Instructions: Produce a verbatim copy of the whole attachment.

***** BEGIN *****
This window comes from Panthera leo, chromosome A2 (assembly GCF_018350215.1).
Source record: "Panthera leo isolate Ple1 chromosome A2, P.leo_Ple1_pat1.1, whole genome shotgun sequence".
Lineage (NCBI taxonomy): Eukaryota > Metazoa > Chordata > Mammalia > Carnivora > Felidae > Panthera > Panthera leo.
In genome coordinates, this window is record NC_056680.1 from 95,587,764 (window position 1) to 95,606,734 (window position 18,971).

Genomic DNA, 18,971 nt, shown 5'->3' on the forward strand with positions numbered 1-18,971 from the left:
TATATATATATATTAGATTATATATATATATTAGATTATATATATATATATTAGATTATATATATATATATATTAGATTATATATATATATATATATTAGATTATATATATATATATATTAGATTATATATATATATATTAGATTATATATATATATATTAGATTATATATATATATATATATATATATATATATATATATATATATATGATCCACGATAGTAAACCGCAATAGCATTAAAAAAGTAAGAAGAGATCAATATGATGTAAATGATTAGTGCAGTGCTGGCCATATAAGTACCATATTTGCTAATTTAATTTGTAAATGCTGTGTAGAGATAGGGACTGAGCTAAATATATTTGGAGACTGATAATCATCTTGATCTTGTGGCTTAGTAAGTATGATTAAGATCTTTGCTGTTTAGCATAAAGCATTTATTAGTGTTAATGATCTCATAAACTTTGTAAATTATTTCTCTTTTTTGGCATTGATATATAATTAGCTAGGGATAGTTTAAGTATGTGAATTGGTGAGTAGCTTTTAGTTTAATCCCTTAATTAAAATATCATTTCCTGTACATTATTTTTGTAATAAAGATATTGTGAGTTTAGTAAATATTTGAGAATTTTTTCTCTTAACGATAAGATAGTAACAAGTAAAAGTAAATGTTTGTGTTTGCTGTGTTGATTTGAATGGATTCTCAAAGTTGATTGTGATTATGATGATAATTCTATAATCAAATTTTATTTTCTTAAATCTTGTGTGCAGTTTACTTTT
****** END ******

This window comes from Panthera leo, chromosome A2 (assembly GCF_018350215.1).
Source record: "Panthera leo isolate Ple1 chromosome A2, P.leo_Ple1_pat1.1, whole genome shotgun sequence".
Lineage (NCBI taxonomy): Eukaryota > Metazoa > Chordata > Mammalia > Carnivora > Felidae > Panthera > Panthera leo.
In genome coordinates, this window is record NC_056680.1 from 95,587,764 (window position 1) to 95,606,734 (window position 18,971).

Genomic DNA, 18,971 nt, shown 5'->3' on the forward strand with positions numbered 1-18,971 from the left:
TATATATATATATTAGATTATATATATATATTAGATTATATATATATATATTAGATTATATATATATATATATTAGATTATATATATATATATATATTAGATTATATATATATATATATTAGATTATATATATATATATTAGATTATATATATATATATTAGATTATATATATATATATATATATATATATATATATATATATATATATGATCCACGATAGTAAACCGCAATAGCATTAAAAAAGTAAGAAGAGATCAATATGATGTAAATGATTAGTGCAGTGCTGGCCATATAAGTACCATATTTGCTAATTTAATTTGTAAATGCTGTGTAGAGATAGGGACTGAGCTAAATATATTTGGAGACTGATAATCATCTTGATCTTGTGGCTTAGTAAGTATGATTAAGATCTTTGCTGTTTAGCATAAAGCATTTATTAGTGTTAATGATCTCATAAACTTTGTAAATTATTTCTCTTTTTTGGCATTGATATATAATTAGCTAGGGATAGTTTAAGTATGTGAATTGGTGAGTAGCTTTTAGTTTAATCCCTTAATTAAAATATCATTTCCTGTACATTATTTTTGTAATAAAGATATTGTGAGTTTAGTAAATATTTGAGAATTTTTTCTCTTAACGATAAGATAGTAACAAGTAAAAGTAAATGTTTGTGTTTGCTGTGTTGATTTGAATGGATTCTCAAAGTTGATTGTGATTATGATGATAATTCTATAATCAAATTTTATTTTCTTAAATCTTGTGTGCAGTTTACTTTT